Not exactly confidence-inspiring, is it?

Here’s what else about Carson that isn’t inspiring: his choice of military advisors. One of them is a fellow named Robert Dees (no relation to “Disco Duck” legend Rick Dees), a retired two-star Army general about whom the Philadelphia Daily News had this to report:

dees2…Dees has commited himself to his new crusades — making the U.S. military and the fighting forces of its global allies into missionaries for his deeply held Christian faith, and speaking out against the threat to America posed by a rival religion, Islam.

Currently the director of the Institute for Military Resilience at the Christian fundamentalist Liberty University, founded by the late evangelist Jerry Falwell, Dees — as reported by James Bamford in a recent expose in Foreign Policy — argued in a 2005 newsletter that the U.S. military may be the best way of spreading the gospel of Jesus Christ to the broader American public. He said “the military may well be the most influential way to affect that spiritual superstructure. Militaries exercise, generally speaking, the most intensive and purposeful indoctrination program of citizens.”

Indeed, Dees also believes that U.S. forces, working with the militaries of our closest allies, should be used to spread Christianity around the globe. In a 2007 video, Bamford reported, Dees said: “We seek to transform the nations of the world through the militaries of the world. And we’re in twenty different countries around the world, recognizing that if you could possibly impact the military, you can possibly impact that whole nation for Jesus Christ and for democracy and for proper morality and values-based institutions.”

Oh my!


Carly Fiorina

During one of the Republican debates, Fiorina said that Obamacare “isn’t helping anyone.” She may not like the health care reform law, and that’s certainly her prerogative, but The Curmudgeon suspects that the eighteen million people who were once uninsured and are now insured because of Obamacare might disagree.

Fiorina has failed to capitalize on her strong performances in the first two Republican presidential debates. Why? Maybe she was just the flavor of the month (remember, four years ago, when Rick Perry briefly led in the polls?), maybe she got lost in the shuffle, maybe she lacked a strategy to capitalize on her opportunities, and maybe there’s just nothing of substance behind those strong debate performances.

Or maybe it’s the lies.

fiorinaTime magazine ran a November feature about her titled “Carly Fiorina’s Convenient Truths” that catalogued the candidates lies and half-truths: about seeing a twitching fetus in a Planned Parenthood video, about her rags-to-riches story, about her performance as CEO of Hewlett-Packard, about the deaths of veterans seeking health care, about banks closing because of federal regulations, and more. What’s interesting about Fiorina’s penchant for falsehoods is that when she’s caught in a lie or half-truth, instead of attempting to explain it away or apologize she doubles down on it, insisting that what she said is true even when the facts suggest otherwise. For a candidate who’s never held public office she’s certainly mastered the politician’s talent for telling tall tales and misleading voters.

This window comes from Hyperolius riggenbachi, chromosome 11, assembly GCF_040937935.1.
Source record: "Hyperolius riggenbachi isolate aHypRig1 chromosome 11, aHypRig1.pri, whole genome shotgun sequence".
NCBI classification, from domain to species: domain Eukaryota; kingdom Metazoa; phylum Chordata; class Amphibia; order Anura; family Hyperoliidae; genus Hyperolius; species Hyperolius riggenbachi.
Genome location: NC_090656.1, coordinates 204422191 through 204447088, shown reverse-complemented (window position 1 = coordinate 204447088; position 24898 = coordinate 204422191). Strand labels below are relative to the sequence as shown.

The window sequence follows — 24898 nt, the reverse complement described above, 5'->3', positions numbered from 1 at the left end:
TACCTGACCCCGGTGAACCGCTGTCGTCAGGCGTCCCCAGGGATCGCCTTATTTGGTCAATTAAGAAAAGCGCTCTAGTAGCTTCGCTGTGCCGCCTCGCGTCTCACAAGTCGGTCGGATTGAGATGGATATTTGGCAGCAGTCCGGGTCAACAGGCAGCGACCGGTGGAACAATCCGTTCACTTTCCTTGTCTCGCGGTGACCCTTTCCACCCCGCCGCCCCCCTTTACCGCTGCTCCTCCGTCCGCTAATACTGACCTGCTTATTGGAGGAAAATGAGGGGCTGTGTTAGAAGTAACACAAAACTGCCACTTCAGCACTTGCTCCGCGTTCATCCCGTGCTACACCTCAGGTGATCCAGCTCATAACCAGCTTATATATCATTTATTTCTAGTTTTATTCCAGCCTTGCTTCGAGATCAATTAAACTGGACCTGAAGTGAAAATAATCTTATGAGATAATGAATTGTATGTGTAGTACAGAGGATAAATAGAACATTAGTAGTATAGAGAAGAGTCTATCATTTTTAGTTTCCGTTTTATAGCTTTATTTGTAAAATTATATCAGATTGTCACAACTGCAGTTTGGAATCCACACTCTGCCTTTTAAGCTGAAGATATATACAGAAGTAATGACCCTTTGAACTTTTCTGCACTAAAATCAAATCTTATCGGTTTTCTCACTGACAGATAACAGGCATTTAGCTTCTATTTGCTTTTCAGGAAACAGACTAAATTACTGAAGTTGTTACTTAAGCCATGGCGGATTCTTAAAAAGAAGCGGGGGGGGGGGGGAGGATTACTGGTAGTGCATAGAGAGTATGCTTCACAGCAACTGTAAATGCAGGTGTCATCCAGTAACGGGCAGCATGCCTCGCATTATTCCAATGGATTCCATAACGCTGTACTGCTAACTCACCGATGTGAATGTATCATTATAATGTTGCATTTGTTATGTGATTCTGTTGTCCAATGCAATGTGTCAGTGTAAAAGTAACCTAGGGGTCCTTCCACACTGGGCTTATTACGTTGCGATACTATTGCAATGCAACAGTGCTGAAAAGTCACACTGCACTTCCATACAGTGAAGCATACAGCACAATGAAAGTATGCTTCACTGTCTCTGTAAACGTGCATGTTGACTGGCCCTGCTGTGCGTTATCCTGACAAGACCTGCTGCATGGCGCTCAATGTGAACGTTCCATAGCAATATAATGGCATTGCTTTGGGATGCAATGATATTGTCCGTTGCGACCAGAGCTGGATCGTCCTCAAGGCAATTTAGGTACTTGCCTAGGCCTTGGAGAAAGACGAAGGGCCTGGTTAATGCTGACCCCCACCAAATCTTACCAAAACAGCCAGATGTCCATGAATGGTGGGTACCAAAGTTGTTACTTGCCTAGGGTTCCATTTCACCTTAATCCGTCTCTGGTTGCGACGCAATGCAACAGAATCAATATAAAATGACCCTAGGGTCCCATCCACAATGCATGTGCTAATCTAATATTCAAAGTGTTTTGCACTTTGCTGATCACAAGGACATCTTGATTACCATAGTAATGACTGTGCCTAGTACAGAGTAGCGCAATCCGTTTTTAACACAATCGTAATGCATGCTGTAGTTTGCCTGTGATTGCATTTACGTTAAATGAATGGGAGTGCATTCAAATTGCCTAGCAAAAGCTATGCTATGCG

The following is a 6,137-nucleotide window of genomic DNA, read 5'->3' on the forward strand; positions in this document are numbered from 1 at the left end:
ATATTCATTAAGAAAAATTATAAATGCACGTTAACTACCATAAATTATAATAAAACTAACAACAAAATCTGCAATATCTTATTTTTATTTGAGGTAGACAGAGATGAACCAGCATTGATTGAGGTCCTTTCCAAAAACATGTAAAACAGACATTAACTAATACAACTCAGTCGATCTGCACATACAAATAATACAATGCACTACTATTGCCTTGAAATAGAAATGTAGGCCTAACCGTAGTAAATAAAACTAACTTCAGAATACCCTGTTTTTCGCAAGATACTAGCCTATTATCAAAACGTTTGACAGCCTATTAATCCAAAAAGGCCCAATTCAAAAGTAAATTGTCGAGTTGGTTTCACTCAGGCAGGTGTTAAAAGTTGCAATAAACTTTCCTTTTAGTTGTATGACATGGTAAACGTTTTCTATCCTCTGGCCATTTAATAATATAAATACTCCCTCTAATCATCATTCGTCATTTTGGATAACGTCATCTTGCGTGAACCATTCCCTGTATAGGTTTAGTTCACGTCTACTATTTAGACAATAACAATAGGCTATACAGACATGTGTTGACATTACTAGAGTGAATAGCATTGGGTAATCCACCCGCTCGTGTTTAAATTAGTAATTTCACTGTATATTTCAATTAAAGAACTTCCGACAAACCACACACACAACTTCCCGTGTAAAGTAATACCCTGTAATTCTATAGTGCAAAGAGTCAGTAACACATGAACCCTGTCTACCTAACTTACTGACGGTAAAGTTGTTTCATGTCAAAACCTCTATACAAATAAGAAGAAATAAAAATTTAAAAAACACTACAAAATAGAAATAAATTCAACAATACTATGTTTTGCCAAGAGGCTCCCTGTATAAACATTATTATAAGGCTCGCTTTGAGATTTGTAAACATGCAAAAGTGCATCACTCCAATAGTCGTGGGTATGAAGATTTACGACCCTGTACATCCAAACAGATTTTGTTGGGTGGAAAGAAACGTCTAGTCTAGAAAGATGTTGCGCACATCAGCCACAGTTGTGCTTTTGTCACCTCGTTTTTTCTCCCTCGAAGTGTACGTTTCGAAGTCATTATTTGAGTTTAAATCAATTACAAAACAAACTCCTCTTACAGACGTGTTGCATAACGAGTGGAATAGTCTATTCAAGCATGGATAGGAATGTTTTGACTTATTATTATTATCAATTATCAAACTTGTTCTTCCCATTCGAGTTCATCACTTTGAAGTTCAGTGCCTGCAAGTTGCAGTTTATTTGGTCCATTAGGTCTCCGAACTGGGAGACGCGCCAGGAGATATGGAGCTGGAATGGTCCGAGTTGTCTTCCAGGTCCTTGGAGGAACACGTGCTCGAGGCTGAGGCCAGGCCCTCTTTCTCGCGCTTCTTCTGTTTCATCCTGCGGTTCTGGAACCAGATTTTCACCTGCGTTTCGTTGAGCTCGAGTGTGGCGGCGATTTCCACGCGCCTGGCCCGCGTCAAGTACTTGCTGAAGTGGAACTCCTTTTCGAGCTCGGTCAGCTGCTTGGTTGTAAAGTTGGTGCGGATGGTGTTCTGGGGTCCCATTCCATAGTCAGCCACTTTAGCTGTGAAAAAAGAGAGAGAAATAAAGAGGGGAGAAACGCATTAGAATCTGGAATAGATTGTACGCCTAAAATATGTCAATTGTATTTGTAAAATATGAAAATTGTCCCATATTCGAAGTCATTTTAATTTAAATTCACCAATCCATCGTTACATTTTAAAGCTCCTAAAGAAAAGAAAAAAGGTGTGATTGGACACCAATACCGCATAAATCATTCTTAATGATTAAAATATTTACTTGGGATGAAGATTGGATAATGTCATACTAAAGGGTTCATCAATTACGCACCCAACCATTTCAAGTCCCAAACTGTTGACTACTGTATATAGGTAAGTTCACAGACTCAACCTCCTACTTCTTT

Chris Christie

The New Jersey governor continues to cross the country trying to make the point that he’s tougher than all of his Republican rivals.

“There’s a new sheriff in town and that’s me, pardner,” he practically tells his audiences.

Do black lives matter? Apparently, not so much: Christie told an Iowa town meeting that if he’s elected, “I want the Black Lives Matter people to understand: Don’t call me for a meeting. You’re not getting one.”

So much for being president of all the people. Maybe he’s just running for president of all the white people.

Ted Cruz

Remember the Planned Parenthood shooting in Colorado? Shortly after the shooter was captured, Cruz told an Iowa audience that the shooter might be a “transendered leftist activitist.”

Way to wait for some facts before commenting, Ted.

(And nice job by the press, incidentally, for holding Cruz accountable for this nonsense.)

Not willing to rest on that lunacy, Cruz went on to criticize the media for trying to blame the shooting on the anti-abortion movement – which, of course, turned out to be the case.

So Cruz was both stupid and wrong and certainly not the voice of calm we expect, and need, from our elected leaders.

Cruz also has been playing fast and loose with military language – including his call to “carpet-bomb” ISIS.

Carpet-bomb? The U.S. doesn’t do that and never has, the New York Times reported.

“That’s just another one of those phrases that people with no military experience throw around,” chuckled retired Maj. Gen. Robert Scales, a military historian and former commandant of the Army War College in Carlisle, Pa.

“America has never carpet-bombed anyone at any time because that’s not our doctrine,” said General Scales.

Cruz told NPR that the U.S. carpet-bombed Iraq into oblivion in 37 days during the first Gulf war. There are a few problems with that assertion: first, “into oblivion?” Hardly: Iraq is still with us, having eluded oblivion. Semantic nit-picking aside, military experts maintain that the bombing Cruz cited was highly targeted and definitely not random carpet-bombing.